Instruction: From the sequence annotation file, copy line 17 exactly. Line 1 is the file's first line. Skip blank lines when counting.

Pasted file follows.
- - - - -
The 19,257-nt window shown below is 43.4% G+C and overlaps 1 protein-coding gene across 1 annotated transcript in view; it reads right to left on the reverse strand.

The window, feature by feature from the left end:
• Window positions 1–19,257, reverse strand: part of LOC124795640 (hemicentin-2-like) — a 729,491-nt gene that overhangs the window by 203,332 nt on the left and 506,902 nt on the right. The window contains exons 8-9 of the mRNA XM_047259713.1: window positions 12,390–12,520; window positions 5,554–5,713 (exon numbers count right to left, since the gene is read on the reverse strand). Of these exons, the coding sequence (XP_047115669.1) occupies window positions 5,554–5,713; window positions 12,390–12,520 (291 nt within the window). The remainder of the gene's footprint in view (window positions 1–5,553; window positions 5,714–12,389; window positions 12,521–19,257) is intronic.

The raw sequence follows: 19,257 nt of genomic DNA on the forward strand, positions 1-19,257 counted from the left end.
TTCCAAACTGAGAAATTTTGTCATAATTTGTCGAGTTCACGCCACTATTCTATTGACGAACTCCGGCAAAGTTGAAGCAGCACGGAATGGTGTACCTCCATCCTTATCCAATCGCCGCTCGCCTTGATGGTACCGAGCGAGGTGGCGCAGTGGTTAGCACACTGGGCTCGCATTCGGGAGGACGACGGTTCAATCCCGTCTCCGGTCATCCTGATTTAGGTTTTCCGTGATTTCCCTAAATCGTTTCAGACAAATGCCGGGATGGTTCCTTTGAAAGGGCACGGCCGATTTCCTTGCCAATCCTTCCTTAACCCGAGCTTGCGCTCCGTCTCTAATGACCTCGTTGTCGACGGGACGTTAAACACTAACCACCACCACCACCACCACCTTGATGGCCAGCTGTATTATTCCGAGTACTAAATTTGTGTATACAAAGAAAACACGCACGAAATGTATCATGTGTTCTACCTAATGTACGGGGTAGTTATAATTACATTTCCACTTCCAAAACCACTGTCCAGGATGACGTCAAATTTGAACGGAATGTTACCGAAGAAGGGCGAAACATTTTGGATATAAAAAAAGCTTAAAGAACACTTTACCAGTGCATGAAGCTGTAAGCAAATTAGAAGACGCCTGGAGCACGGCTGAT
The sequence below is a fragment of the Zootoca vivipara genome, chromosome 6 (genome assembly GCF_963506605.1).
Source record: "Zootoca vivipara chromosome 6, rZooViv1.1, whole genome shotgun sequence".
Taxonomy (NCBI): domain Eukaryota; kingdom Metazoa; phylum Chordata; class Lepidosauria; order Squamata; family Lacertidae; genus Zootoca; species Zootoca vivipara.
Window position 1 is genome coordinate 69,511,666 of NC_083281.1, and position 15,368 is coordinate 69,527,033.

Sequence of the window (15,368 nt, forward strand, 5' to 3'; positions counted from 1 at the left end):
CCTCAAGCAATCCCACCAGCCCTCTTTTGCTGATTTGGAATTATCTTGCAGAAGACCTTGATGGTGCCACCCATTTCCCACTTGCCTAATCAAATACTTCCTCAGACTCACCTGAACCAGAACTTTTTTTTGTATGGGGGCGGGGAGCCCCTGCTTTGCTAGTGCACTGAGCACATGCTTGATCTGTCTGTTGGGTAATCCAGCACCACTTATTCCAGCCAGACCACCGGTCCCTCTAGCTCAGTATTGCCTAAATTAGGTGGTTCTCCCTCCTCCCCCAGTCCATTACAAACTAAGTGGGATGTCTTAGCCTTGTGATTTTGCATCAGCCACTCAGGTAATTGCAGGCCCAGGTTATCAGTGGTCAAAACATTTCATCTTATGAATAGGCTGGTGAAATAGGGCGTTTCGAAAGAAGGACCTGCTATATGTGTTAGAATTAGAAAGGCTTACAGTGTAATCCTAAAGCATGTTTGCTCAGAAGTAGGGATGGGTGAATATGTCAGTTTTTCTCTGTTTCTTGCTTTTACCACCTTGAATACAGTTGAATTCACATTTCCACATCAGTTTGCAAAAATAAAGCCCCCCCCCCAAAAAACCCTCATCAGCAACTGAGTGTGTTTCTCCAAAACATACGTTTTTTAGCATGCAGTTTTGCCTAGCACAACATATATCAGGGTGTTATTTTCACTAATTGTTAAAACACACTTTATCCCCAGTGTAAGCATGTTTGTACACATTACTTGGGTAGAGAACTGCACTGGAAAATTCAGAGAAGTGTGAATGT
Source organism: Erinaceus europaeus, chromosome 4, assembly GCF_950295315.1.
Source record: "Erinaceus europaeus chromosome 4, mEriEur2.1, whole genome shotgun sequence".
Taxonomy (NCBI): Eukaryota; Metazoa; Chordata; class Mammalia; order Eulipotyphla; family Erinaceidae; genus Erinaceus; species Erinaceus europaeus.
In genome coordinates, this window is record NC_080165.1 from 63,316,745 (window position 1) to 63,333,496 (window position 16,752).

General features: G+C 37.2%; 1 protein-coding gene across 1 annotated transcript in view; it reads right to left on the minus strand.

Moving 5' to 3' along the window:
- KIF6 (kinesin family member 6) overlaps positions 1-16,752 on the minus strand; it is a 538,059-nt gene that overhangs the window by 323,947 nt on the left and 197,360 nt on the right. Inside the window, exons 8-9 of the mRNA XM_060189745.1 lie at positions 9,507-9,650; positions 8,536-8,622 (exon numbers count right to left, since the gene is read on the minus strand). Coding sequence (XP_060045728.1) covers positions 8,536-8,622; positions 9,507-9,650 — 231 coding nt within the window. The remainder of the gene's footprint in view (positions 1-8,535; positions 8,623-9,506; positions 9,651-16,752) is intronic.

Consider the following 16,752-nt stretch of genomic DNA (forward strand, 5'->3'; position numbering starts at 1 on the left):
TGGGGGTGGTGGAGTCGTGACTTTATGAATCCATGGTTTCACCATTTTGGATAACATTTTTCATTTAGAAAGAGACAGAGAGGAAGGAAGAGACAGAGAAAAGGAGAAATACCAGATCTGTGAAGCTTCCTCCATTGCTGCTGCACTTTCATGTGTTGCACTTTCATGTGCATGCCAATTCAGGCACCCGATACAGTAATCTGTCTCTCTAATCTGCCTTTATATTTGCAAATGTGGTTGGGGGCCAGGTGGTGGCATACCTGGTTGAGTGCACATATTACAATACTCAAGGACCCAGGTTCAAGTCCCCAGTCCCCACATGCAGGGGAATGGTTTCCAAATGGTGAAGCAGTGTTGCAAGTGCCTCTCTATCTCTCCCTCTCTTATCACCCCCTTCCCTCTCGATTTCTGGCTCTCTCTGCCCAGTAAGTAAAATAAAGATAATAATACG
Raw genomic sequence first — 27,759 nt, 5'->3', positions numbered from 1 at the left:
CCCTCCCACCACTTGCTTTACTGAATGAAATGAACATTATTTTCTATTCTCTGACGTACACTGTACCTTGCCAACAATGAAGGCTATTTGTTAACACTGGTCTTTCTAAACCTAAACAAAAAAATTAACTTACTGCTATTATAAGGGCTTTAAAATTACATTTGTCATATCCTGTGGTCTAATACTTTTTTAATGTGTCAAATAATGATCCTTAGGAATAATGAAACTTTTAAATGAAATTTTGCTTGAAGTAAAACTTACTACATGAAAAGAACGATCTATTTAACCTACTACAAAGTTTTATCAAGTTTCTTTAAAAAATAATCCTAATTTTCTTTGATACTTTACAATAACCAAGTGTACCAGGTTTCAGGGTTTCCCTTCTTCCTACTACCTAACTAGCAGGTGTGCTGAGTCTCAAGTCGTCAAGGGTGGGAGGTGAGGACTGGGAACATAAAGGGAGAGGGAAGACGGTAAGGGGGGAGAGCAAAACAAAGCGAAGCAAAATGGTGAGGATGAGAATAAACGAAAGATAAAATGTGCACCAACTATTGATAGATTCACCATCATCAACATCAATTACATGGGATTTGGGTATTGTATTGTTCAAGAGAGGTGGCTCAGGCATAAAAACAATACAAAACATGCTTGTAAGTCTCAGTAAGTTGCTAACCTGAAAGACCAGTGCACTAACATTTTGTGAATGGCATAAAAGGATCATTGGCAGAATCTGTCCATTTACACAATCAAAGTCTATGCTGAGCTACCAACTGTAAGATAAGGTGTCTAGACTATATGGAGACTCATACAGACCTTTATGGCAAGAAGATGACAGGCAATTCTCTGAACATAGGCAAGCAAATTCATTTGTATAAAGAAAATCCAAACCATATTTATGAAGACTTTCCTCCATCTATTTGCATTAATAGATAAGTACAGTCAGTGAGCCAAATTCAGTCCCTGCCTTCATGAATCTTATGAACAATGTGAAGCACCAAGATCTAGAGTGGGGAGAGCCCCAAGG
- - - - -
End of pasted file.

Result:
Moving 5' to 3' along the window: